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Please use this identifier to cite or link to this item: http://www.lib.ncsu.edu/resolver/1840.16/3425

Title: Analysis and Design Considerations for AC Coupled Interconnection Systems
Authors: Mick, Stephen
Advisors: Paul D. Franzon, Committee Chair
John Muth, Committee Member
Rhett Davis, Committee Member
Jacqueline Krim, Committee Member
Keywords: high bandwidth
Gbps
packaging
signaling
transceiver
Inductor
low power
Capacitor
AC Coupled Interconnects
Capacitive Coupling
Inductive Coupling
Buried Solder Bumps
Transmission Lines
BCB
Micromachining
Issue Date: 29-Mar-2005
Degree: PhD
Discipline: Electrical Engineering
Abstract: As the process technologies for microelectronic integrated circuits continue to improve, both the amount of integrated, on-chip functionality and the number of required off-chip interconnections (I/O) will continue to increase. These I/O will not only become more numerous but also will need to be packed densely and be capable of operating both with high bandwidth and low power. Packaging technology research is aimed at increasing I/O density and circuit research is underway to improve the bandwidth and power performance of I/Os. Advances are being made in each of these areas, but industrial roadmaps predict that these advances will not keep pace with the needed improvements. The research in this dissertation addresses this widening technological gap. The central thesis in this work hinges on the recognition that arrays of densely packed, low-power, high-bandwidth I/Os can be created if the physical structure of each I/O is optimized for the type of information it must transmit. For example, the DC component of digital signals carries no information. Instead, digital signals contain information at frequencies well above DC (where the exact frequency spectrum of the information depends upon the edge rate of the data transitions). This can be exploited by recognizing that AC information can be transmitted across a boundary with non-contacting structures such as two plates of a capacitor or two coupled inductors. An I/O array can then be built with non-contacting structures for AC signals and direct contacts such as solder bumps only where DC signal transfers are needed. In this way, AC signal paths are freed from the mechanical constraints of direct, contacting structures and both the compliance and rework problems encountered in other high density interconnect technologies can be alleviated. Capacitive and Inductive AC Coupled Interconnections are extensively analyzed and measured in this work and presented as a means to provide an array of sub-100 micrometer pitched, low-power, multi-gigabit per second per pin interconnections. A packaging structure that enables AC Coupled Interconnections is also presented.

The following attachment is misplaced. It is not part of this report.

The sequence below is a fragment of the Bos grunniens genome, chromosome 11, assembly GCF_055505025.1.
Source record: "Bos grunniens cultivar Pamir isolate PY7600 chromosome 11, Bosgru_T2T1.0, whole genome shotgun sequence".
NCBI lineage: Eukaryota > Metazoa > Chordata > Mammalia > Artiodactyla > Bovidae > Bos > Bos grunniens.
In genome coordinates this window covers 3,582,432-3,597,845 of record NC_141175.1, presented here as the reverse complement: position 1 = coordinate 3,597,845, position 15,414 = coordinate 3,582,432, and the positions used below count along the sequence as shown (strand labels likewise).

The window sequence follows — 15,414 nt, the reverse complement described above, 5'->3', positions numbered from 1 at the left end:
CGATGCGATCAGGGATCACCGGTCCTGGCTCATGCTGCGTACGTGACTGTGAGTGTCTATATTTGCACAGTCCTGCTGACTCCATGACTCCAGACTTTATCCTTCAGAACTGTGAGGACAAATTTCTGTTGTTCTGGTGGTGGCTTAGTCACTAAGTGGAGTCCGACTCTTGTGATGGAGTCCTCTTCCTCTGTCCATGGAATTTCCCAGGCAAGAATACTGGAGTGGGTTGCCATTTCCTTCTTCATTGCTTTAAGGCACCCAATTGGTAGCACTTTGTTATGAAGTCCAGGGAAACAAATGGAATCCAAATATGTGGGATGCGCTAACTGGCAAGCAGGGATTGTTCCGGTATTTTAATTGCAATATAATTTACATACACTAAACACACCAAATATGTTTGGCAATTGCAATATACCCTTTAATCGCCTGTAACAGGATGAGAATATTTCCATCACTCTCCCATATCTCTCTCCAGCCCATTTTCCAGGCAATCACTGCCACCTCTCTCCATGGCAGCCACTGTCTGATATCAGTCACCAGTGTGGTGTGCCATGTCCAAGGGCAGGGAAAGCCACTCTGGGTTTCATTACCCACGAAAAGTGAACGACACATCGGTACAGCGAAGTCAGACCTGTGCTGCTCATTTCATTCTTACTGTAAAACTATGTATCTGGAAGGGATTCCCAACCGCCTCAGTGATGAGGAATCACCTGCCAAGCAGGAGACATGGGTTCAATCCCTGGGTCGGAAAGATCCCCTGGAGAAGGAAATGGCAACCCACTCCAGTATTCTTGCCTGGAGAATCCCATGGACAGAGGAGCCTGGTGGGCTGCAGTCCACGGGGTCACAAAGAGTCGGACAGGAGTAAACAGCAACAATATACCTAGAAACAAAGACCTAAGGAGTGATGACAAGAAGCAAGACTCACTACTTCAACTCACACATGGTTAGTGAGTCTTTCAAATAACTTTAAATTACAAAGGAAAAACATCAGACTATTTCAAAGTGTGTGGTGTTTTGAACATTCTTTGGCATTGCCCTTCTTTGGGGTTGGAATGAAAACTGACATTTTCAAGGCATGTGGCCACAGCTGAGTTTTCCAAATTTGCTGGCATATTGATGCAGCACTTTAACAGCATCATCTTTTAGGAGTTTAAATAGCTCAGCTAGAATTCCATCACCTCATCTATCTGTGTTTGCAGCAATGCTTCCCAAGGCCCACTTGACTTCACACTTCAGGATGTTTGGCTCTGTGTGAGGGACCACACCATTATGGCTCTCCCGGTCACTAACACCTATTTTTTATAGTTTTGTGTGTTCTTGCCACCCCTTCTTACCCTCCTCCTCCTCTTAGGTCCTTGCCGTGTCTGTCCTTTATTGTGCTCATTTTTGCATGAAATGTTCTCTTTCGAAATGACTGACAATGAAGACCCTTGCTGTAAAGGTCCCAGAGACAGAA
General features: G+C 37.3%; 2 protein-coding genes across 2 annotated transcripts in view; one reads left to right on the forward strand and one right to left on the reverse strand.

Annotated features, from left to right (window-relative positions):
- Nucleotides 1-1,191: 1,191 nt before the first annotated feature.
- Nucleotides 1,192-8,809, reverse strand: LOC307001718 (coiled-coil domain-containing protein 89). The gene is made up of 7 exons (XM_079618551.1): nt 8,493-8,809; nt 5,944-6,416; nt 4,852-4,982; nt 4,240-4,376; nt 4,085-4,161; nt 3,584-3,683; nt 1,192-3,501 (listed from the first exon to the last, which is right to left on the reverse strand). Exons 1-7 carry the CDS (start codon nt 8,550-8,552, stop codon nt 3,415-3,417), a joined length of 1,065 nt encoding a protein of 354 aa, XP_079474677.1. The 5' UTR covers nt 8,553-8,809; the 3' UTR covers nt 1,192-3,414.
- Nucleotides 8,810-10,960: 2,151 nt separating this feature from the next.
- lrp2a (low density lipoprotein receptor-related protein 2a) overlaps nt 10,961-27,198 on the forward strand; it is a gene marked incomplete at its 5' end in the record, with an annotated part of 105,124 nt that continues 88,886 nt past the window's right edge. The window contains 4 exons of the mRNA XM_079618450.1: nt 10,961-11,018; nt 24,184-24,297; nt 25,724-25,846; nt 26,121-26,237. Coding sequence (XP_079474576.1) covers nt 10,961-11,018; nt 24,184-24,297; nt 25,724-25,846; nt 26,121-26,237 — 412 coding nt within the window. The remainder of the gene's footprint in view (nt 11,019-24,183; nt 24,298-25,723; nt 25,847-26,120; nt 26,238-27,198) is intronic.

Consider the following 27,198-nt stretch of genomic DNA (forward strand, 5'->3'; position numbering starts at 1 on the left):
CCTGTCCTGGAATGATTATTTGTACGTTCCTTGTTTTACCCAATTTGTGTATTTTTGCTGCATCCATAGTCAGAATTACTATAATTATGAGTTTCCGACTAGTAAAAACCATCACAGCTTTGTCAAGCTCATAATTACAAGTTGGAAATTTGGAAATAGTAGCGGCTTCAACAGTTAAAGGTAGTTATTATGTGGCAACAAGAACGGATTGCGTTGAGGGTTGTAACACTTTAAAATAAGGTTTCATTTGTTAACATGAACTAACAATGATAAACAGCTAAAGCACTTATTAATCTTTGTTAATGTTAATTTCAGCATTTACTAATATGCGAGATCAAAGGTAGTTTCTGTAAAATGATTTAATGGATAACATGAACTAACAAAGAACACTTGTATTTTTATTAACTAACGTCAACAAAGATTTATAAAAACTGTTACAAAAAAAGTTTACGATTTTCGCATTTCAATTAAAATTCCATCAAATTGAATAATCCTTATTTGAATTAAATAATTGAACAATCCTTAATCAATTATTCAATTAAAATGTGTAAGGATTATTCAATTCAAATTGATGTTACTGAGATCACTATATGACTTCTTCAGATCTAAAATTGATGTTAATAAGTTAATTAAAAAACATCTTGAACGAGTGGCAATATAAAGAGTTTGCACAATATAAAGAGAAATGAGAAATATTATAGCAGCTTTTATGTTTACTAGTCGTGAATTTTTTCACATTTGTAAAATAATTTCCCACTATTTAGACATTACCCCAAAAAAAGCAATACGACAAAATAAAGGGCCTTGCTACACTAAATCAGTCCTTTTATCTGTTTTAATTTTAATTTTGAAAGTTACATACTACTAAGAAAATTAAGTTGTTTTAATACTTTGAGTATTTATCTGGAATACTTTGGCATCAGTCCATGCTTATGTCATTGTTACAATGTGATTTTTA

URI: http://www.lib.ncsu.edu/resolver/1840.16/3425
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